Candidates in New York will have a second bite at the apple if they don't secure major- or minor-party lines.
They've always been able to get what's called an independent line, but in years past, they had to get the signatures for the independent line before party primaries or candidate designations.
This time, it's the other way around — after the constituted parties have made their decisions, candidates who are turned away can get a line of their own making.
An independent line is not the same thing as the Independence Party, mind you. Think of the Taxpayers Party, for example. If you get the right number of signatures — in the case for congressional races, it's 3,500 — you can get on a party line that you make up. In Western New York, Jack Davis ran on a so-called "Tea Party" line in last year's special for NY26. The Rent Is Too Damn High is another instance of this tactic.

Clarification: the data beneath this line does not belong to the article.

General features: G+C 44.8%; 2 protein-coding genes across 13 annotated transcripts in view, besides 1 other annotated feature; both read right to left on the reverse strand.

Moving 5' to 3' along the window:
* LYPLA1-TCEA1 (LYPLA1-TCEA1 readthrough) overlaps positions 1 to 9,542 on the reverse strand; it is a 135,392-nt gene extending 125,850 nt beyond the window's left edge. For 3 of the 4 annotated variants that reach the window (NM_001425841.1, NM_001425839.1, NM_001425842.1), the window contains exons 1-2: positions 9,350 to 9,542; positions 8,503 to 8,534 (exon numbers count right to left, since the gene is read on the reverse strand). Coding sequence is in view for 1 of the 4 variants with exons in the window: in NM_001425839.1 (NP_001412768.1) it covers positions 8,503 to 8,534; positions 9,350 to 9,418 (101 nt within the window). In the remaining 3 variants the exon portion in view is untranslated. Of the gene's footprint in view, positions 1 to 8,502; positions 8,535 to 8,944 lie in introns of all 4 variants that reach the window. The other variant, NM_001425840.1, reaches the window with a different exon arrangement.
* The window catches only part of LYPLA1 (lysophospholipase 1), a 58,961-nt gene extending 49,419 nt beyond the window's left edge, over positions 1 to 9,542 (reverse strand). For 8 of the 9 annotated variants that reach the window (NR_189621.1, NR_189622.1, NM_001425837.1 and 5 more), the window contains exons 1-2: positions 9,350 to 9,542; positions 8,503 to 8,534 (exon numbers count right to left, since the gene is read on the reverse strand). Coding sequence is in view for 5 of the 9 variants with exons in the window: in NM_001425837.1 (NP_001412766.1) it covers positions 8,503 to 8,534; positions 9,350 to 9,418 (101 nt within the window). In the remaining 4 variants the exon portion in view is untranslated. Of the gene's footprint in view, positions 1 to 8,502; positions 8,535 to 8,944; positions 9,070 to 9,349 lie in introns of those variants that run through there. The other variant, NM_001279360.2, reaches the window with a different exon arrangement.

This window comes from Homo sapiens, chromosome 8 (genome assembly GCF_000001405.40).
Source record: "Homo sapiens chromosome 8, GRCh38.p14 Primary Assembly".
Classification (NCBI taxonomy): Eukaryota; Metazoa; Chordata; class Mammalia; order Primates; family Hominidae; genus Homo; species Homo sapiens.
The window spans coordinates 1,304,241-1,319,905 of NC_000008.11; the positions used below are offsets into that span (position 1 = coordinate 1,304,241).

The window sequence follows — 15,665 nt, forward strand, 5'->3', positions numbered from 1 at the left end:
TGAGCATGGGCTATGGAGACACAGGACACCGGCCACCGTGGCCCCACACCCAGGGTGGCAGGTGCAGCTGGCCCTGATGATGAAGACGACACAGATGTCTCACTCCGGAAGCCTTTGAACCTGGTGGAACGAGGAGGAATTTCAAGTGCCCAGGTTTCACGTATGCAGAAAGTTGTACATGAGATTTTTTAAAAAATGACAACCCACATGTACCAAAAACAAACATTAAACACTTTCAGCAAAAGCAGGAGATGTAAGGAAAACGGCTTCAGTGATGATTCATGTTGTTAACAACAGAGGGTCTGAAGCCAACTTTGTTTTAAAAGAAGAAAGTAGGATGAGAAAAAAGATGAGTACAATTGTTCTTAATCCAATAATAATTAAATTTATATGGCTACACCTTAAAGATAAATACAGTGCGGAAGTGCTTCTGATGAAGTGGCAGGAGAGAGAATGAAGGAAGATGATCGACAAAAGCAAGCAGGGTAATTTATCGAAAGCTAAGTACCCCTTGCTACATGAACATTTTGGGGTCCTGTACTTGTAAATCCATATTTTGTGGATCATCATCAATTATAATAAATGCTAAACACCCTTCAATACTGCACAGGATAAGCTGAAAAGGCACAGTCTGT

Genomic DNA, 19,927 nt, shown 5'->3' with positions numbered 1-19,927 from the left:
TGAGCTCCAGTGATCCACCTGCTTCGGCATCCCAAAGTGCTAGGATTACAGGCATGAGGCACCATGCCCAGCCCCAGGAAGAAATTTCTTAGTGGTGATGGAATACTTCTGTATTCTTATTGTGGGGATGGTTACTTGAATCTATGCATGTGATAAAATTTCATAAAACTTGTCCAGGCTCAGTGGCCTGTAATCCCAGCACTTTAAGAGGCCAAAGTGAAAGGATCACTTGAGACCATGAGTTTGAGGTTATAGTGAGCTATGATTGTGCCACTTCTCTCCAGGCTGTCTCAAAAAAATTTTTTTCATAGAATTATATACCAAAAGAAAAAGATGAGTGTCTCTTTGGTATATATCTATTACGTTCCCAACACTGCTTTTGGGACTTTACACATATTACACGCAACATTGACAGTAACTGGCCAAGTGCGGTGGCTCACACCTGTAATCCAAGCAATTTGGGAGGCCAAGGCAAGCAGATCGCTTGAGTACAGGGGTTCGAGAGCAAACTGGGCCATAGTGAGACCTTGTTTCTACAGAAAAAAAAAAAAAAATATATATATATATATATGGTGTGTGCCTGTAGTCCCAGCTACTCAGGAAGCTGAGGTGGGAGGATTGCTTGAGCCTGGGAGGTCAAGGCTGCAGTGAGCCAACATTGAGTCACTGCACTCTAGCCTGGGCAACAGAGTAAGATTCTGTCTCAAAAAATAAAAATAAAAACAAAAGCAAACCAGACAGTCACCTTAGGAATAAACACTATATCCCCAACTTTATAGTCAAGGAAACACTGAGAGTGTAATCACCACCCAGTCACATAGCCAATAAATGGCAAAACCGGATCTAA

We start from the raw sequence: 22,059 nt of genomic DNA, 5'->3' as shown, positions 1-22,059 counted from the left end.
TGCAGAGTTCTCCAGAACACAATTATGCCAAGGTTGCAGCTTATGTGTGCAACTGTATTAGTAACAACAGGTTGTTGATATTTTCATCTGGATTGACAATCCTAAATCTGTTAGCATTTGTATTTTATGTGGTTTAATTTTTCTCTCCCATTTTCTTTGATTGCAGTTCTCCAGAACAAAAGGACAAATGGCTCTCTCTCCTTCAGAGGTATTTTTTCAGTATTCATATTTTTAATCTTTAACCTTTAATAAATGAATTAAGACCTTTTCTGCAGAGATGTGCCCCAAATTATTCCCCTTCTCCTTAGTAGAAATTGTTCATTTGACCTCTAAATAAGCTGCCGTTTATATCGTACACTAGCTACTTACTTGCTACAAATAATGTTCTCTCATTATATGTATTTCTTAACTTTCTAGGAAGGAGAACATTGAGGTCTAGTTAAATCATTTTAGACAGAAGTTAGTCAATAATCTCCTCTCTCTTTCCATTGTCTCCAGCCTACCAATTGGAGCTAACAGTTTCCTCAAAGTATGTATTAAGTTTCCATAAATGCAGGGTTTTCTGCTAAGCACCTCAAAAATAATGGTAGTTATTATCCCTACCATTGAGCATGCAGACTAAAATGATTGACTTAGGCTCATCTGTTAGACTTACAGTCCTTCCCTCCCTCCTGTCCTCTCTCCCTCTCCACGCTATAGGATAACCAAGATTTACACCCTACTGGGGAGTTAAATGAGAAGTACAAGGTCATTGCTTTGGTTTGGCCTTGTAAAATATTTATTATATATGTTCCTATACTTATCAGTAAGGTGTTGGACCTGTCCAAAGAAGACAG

Major-party primaries for Congress will take place on June 26. The first day to start circulating independent petitions is July 10.
Independent lines, which were once used as an insurance policy for local races, could instead turn into a lifeline for candidates who can't crack primaries or third-party nominating processes.